Commonly Prescribed Medications For Anxiety
*Special Note: All of the above medications are benzodiazepines except for BuSpar. Benzodiazepines are high risk for abuse and dependency. BuSpar is considered effective & safe. Many antidepressant medications now also produce antianxiety benefits.
Possible Side Effects of Medications for Anxiety
The most common side effects for benzodiazepines are drowsiness and dizziness. Other possible side effects include:
Possible side effects from buspirone (BuSpar) include:
Common side effects from beta-blockers include:
In addition, beta-blockers generally are not recommended for people with asthma or diabetes because they may worsen symptoms.
Cognitive-Behavioral Therapy works very well to reduce or eliminate anxiety in a significant number of cases. Non-medication interventions should always be explored as an alternative in the treatment & management of anxiety disorders.
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Treating Anxiety with Medication
Antidepressants, anti-anxiety medications, and beta-blockers are the most common medications used for anxiety disorders.
Anxiety disorders include:
Antidepressants were developed to treat depression, but they also help people with anxiety disorders. SSRIs such as fluoxetine (Prozac), sertraline (Zoloft), escitalopram (Lexapro), paroxetine (Paxil), and citalopram (Celexa) are commonly prescribed for panic disorder, OCD, PTSD, and social phobia. The SNRI venlafaxine (Effexor) is commonly used to treat GAD. The antidepressant bupropion (Wellbutrin) is also sometimes used. When treating anxiety disorders, antidepressants generally are started at low doses and increased over time.
Some tricyclic antidepressants work well for anxiety. For example, imipramine (Tofranil) is prescribed for panic disorder and GAD. Clomipramine (Anafranil) is used to treat OCD. Tricyclics are also started at low doses and increased over time.
MAOIs are also used for anxiety disorders. Doctors sometimes prescribe phenelzine (Nardil), tranylcypromine (Parnate), and isocarboxazid (Marplan). People who take MAOIs must avoid certain food and medicines that can interact with their medicine and cause dangerous increases in blood pressure. For more information, see the section on medications used to treat depression.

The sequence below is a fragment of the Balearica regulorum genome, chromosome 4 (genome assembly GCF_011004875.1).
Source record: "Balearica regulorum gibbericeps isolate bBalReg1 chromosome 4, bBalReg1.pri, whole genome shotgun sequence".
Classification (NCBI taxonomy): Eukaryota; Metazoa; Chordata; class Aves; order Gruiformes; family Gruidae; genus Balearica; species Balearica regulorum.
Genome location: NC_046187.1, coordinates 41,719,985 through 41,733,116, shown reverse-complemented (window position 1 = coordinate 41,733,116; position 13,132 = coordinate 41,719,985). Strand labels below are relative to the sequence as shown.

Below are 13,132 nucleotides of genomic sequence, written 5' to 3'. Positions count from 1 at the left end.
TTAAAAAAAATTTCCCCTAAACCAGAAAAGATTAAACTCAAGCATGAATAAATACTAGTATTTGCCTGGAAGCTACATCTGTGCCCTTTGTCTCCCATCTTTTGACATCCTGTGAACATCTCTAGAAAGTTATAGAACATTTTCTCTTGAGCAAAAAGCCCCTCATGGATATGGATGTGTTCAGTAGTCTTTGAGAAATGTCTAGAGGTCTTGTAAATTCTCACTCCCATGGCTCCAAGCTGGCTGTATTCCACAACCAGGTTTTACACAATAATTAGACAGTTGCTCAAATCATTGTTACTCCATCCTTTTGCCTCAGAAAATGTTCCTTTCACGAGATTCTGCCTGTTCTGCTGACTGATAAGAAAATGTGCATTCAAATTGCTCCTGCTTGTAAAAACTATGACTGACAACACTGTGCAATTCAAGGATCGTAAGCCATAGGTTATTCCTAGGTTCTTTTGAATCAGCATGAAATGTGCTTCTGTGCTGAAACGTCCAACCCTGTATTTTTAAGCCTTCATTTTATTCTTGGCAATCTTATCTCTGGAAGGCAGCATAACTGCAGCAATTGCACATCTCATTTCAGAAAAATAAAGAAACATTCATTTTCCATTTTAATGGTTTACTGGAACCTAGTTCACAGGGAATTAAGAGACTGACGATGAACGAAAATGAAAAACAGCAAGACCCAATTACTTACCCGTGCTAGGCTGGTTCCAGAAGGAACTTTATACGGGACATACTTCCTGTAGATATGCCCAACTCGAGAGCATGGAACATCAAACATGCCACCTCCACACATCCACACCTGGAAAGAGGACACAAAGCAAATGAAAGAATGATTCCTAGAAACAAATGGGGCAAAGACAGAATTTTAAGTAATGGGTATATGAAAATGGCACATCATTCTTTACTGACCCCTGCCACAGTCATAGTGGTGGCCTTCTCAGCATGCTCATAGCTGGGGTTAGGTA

CAUTION: Benzodiazepines have a high propensity for abuse among those who are opioid dependent. ADS does not admit clients into the Opioid Treatment Program who test + for benzodiazepines. The anti-anxiety medications called benzodiazepines can start working more quickly than antidepressants. The ones used to treat anxiety disorders include:
Buspirone (Buspar) is an anti-anxiety medication used to treat General Anxiety Disorder. Buspar takes at least two weeks to begin working since it must build up to a therapeutic level in the bloodstream. An advantage of Buspar for recovering individuals is that it does not have the abuse potential of benzodiazepines.
Beta-blockers control some of the physical symptoms of anxiety, such as trembling and sweating. Propranolol (Inderal) is a beta-blocker usually used to treat heart conditions and high blood pressure. The medicine also helps people who have physical problems related to anxiety. For example, when a person with social phobia must face a stressful situation, such as giving a speech, or attending an important meeting, a doctor may prescribe a beta-blocker. Taking the medicine for a short period of time can help the person keep physical symptoms under control.
People can build a tolerance to benzodiazepines if they are taken over a long period of time and may need higher and higher doses to get the same effect. Some people may become dependent on them. To avoid these problems, doctors usually prescribe the medication for short periods, a practice that is especially helpful for people who have substance abuse problems or who become dependent on medication easily. If people suddenly stop taking benzodiazepines, they may get withdrawal symptoms, or their anxiety may return. Therefore, they should be tapered off slowly.
Buspirone and beta-blockers are similar. They are usually taken on a short-term basis for anxiety. Both should be tapered off slowly. Talk to the doctor before stopping any anti-anxiety medication.
Source: National Institute of Mental Health